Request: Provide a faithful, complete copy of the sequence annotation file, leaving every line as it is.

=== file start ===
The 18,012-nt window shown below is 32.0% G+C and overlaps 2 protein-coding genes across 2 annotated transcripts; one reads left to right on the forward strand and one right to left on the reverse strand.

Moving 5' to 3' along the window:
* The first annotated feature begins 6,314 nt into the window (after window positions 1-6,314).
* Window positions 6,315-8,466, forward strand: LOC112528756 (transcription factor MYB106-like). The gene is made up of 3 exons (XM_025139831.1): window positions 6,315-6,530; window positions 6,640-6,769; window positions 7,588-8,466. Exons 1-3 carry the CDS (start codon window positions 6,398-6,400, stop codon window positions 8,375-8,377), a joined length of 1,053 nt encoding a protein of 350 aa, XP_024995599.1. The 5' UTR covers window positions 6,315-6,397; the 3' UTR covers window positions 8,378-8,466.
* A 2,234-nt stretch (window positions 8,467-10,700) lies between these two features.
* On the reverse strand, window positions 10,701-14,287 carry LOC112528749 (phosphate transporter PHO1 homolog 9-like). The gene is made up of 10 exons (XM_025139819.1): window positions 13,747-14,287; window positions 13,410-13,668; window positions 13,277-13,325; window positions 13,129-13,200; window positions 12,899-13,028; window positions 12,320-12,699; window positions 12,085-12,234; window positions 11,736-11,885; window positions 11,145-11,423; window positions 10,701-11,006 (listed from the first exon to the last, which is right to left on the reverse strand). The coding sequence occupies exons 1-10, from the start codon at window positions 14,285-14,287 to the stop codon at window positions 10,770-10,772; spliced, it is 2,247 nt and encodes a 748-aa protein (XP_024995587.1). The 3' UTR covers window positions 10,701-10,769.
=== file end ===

The 18,012-nt window shown below is 32.0% G+C and overlaps 2 protein-coding genes across 2 annotated transcripts; one reads left to right on the forward strand and one right to left on the reverse strand.

Moving 5' to 3' along the window:
* The first annotated feature begins 6,314 nt into the window (after window positions 1-6,314).
* Window positions 6,315-8,466, forward strand: LOC112528756 (transcription factor MYB106-like). The gene is made up of 3 exons (XM_025139831.1): window positions 6,315-6,530; window positions 6,640-6,769; window positions 7,588-8,466. Exons 1-3 carry the CDS (start codon window positions 6,398-6,400, stop codon window positions 8,375-8,377), a joined length of 1,053 nt encoding a protein of 350 aa, XP_024995599.1. The 5' UTR covers window positions 6,315-6,397; the 3' UTR covers window positions 8,378-8,466.
* A 2,234-nt stretch (window positions 8,467-10,700) lies between these two features.
* On the reverse strand, window positions 10,701-14,287 carry LOC112528749 (phosphate transporter PHO1 homolog 9-like). The gene is made up of 10 exons (XM_025139819.1): window positions 13,747-14,287; window positions 13,410-13,668; window positions 13,277-13,325; window positions 13,129-13,200; window positions 12,899-13,028; window positions 12,320-12,699; window positions 12,085-12,234; window positions 11,736-11,885; window positions 11,145-11,423; window positions 10,701-11,006 (listed from the first exon to the last, which is right to left on the reverse strand). The coding sequence occupies exons 1-10, from the start codon at window positions 14,285-14,287 to the stop codon at window positions 10,770-10,772; spliced, it is 2,247 nt and encodes a 748-aa protein (XP_024995587.1). The 3' UTR covers window positions 10,701-10,769.